Now, before you all yell and scream at me, or roll your eyes thinking I’m about to rage in feminist fury… Don’t.
I’m not accusing. Yet. I honestly want your opinions.
Recently, I was talking with another writing/author friend of mine (who has one book published), and is feeling pressure from her publisher to market more. She’s also verbalized some concerns that she is not getting enough support from her publisher and the market since she is female and her MC is male.
I know that J.K. Rowling’s publisher asked her to go by her initials because they didn’t think boys would want to read a book written by a female. Especially with a male lead.
Has anyone else noticed this? Are there certain genres that are more accepting of male versus female writers? Or vice versa?
I know this thought has entered my mind a few times. It seems to me (and I know this is probably me being ignorant on the subject) that young girls are fine with reading books with male MCs, but young boys aren’t as open to reading books with female MCs.
I’ve actually heard a 9 year-old boy confirm this theory.
I know this isn’t true for every age range and genre, and I certainly don’t want to make generalizations about one gender over another, but does it go so far as to be true in publishing houses, agencies, or any other aspect of the writing world?
What are your thoughts? Have you noticed any trends?
2 thoughts on “Is Sexism Alive in Publishing?”
I’m not a published author so I don’t have any first hand experience in the publishing world, but I’ve definitely some sexist trends in the in publishing, just like there are in every medium of entertainment. In terms of young boys not wanting to read a book by a female author, I think it’s important to remember that that kind of sexism is not innate. Boys are socialized not to like girl things. So, a lot of boys, even older men, sometimes refuse to like things created by women for the same reason. Also, there have been a few articles I’ve seen in the past about the differences between the covers of books written by men and woman. There’s more of a chance for a book written by a woman to have a more feminine or minimalist cover regardless of the content of the book. Conversely, books written by men are often given more attention-grabbing covers. This isn’t to say that the covers of all books written by women are this way, but there is generally a trend to gender a book’s cover. And, because girl things are usually seen as less than, these books are seen as less appealing.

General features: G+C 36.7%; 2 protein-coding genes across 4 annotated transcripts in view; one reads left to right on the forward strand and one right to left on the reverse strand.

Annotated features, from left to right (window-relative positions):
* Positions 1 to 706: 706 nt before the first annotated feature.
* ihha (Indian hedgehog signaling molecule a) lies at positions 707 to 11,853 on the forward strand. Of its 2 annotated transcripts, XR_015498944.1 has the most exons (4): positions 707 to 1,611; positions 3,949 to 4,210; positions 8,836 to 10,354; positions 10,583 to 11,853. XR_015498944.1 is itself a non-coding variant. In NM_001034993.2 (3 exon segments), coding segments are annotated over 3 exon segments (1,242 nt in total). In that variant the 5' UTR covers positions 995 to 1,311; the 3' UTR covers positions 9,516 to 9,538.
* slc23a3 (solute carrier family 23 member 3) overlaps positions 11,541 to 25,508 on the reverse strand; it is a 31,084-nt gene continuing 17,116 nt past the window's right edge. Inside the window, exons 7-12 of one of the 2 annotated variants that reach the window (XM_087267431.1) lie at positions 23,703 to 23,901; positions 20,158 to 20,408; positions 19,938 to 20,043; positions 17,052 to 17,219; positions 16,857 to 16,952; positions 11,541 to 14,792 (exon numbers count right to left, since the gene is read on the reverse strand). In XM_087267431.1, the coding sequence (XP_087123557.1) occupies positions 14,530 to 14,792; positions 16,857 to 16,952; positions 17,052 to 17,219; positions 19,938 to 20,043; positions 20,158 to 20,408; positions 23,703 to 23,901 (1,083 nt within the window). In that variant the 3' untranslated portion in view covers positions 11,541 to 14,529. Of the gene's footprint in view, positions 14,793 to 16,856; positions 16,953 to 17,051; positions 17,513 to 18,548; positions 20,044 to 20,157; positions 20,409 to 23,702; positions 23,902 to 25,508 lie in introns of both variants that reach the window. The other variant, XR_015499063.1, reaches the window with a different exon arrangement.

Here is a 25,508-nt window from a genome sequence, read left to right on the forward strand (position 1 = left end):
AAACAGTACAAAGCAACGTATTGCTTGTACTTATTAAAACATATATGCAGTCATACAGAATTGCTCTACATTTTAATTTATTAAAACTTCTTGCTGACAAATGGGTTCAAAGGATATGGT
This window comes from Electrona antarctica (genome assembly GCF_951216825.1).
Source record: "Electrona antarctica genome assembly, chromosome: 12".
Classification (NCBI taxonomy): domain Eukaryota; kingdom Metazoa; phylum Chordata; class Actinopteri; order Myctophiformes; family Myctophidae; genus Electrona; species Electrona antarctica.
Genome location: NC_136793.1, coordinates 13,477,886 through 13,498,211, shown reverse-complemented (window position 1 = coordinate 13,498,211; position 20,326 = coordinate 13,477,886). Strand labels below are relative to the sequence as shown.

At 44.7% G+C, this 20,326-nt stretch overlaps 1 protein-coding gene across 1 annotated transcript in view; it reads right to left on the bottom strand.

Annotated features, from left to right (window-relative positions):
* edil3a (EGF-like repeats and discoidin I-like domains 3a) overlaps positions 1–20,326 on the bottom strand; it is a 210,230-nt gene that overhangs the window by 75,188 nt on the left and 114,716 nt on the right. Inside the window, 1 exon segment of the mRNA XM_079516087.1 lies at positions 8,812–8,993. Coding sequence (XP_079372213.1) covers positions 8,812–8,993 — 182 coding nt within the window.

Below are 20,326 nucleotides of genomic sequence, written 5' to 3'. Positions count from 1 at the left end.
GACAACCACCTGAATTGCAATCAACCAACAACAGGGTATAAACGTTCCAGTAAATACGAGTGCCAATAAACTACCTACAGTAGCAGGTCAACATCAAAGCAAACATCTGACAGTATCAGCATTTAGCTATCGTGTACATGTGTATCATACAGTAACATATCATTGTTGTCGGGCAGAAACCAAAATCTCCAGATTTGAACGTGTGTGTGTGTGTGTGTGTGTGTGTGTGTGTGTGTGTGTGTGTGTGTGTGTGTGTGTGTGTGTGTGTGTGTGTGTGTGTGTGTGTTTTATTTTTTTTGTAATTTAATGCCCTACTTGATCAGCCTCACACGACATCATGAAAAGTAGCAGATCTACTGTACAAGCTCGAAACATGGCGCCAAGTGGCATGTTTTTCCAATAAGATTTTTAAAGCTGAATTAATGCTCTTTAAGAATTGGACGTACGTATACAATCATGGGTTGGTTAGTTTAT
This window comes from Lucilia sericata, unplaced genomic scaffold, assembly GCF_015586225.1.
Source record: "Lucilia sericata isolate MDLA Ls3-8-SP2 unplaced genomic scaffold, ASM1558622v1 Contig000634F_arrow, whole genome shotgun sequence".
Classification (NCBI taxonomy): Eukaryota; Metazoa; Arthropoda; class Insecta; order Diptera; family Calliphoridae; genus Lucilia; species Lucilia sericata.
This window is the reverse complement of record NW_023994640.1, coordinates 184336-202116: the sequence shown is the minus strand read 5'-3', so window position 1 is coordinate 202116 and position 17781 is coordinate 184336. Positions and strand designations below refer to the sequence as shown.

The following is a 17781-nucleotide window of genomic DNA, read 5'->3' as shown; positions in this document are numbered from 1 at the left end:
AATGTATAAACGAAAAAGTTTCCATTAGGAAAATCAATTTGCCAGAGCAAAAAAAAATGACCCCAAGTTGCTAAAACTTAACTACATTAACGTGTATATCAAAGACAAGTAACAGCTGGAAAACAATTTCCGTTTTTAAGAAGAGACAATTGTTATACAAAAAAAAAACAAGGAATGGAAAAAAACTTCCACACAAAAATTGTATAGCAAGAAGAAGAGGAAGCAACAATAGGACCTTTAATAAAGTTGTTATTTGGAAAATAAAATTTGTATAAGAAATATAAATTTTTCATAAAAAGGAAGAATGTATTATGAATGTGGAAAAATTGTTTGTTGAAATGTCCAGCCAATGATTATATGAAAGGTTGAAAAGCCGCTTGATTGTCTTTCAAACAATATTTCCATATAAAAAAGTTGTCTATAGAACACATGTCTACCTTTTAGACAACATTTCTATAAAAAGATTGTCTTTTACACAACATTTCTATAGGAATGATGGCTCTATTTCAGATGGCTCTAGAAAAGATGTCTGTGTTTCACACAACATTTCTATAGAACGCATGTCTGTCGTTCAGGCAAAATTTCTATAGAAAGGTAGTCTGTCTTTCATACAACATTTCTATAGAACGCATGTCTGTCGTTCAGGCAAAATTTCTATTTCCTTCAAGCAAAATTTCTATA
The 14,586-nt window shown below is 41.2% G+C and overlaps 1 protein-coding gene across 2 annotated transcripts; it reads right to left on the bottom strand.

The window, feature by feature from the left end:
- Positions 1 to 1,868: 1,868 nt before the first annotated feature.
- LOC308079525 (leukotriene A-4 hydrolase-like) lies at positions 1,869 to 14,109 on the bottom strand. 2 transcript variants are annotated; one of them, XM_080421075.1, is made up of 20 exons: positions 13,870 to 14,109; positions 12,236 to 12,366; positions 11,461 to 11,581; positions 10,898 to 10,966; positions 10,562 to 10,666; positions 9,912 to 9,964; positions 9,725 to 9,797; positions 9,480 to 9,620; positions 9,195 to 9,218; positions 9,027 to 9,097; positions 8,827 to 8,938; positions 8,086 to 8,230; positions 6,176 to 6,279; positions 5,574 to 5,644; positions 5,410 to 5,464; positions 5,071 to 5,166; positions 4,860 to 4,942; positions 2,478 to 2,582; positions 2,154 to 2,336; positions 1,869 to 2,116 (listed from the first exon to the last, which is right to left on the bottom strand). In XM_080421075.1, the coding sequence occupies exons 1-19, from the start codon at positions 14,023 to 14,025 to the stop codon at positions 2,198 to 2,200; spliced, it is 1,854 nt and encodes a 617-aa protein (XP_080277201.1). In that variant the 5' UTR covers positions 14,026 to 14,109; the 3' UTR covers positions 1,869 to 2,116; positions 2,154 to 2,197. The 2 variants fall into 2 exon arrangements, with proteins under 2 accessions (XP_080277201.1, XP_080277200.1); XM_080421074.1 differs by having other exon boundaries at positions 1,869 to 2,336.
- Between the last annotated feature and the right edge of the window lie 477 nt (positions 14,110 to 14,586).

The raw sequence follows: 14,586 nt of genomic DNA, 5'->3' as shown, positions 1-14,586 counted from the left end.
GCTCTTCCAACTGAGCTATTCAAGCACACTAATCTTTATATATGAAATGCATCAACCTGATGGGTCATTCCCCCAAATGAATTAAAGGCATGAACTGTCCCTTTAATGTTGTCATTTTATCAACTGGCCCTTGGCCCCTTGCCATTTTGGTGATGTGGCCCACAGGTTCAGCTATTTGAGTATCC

All this in mind, I wouldn’t see surprised if there was a certain amount of sexism within the publishing world that female authors have to face.
Here are two articles I found on the issue of gendered book covers:
I hope I helped further the discussion.
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Thank you for the comment! You’ve raised some valid points, especially about the book covers. I had not considered that angle before, but next time I’m in a bookstore or online searching for a new read, I’ll have to keep that in mind and compare the covers.
I understand about the boy vs. girl concept, and I hope in the coming years this will decrease. As a female writer, I definitely feel the pressure and am already concerned about future publication due to this issue.
Thanks for the articles, and for contributing your voice! 🙂
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